Somehow, though, we had a chance to embrace it all and move towards an equality that I think was very American. Yet, I feel our choice went towards what we could HAVE rather than what we could DO. This was a time when the political world was poised, through tv and such media, to really take it’s control.

It is funny to me that in the beginning of the 1950’s McCarthyism  and fear of Socialism and Communism seems to really have been used to keep we Americans in a state of fear that somehow molded us into consumers. I am actually baffled today that we do not think anything of bailing out huge companies that were failing (though they failed us in outsourcing and closing local factories to move overseas) but we still stumble when it comes to healthcare. The very right of every US citizen to be healthy. It would seem, after the carnage of WWII that healthcare for all would have been important.

Of course, at this point in time the cost of healthcare and the large growth of the insurance companies and the increase mentality of ‘lawsuits’ had not come about. But, it was the beginning.

So, this time almost has a magical moment, I think, particularly for American’s because it seems to be that point in time when we could have taken one of two paths. Yet, it is still close enough to living memory that somehow we could get back some of the good. We could have technology, modern things AND humanity. That is what I hope we can begin to realize and I honestly think study and showing the truth of this decade could help modern people to start making choices that will lead to a better America and one that is in fact more true to our countries original intent.

 

  • What has the response been from family and friends for your decision to spend the year in the 1950’s?

Well, my husband took it in stride. I have a lucky marriage in that my hubby and I are both creative (he writes and plays piano) and are big ‘thinkers and philosophizers’. We have done various things seen odd by friends. We once both quit our jobs, bought a sailboat and did that for six months. So, this was just another adventure: He as the middle class business man, I the happy homemaker. We have both fell rather easily into our roles, much to the surprise of a few people, I think.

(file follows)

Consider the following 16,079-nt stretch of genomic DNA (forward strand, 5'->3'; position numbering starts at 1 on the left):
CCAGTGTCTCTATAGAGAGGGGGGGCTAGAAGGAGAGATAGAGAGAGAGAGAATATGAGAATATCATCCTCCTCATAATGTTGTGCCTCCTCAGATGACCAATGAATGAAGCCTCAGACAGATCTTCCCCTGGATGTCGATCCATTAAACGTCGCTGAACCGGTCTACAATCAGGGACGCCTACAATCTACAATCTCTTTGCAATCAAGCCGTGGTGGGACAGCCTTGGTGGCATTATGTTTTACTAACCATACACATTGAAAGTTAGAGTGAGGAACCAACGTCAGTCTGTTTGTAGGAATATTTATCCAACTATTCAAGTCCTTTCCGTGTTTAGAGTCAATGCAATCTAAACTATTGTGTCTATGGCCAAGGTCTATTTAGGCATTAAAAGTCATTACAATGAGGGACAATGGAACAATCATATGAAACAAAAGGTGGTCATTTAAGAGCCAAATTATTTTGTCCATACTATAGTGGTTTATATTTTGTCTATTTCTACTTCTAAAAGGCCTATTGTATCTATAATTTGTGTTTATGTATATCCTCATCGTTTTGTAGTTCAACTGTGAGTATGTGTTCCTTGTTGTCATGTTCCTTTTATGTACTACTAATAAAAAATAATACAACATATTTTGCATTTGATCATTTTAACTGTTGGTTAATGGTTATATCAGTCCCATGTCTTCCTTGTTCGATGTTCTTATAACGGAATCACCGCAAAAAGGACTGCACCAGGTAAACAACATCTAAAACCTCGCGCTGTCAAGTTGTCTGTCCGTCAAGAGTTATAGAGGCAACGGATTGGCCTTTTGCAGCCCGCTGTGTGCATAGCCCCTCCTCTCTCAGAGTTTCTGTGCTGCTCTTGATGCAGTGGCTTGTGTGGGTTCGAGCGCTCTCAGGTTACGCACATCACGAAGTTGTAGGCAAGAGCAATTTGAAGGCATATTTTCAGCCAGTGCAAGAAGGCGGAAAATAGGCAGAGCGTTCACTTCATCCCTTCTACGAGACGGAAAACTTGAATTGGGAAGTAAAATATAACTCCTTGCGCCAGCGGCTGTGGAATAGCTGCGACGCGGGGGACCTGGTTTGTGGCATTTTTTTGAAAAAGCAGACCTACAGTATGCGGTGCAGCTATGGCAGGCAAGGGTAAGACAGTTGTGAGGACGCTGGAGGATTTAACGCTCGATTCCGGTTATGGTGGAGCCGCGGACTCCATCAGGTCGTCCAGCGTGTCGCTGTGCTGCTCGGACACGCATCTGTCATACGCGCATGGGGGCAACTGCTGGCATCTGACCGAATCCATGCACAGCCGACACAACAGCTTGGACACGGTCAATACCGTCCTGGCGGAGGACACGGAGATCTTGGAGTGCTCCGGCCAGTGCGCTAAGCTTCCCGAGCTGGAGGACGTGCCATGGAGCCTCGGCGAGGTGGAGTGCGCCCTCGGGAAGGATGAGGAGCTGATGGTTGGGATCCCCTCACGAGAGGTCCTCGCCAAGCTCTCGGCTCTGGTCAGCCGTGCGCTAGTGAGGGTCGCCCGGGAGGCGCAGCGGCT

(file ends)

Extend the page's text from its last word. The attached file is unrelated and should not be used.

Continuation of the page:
I actually had an odd instance in that one of my close friendships was sort of lost due to my experiment. This particular friend was so excited by my project that she would even visit me in 1950s garb, go  girdle shopping together, and she began to talk of her own wish to be a homemaker. Unfortunately, through a series of events that I am still unclear of, she broke off from me. There was no discussion. I heard through a mutual friend that she was upset about a post I had written concerning modern video games, though she herself did not read it. She took it the wrong way. We are now starting to resume our friendship. I have come to realize that many of the realities of was coming to know questioned her self and place in the world in a way she was not, and is still not, ready to accept or consider. I was surprised by it.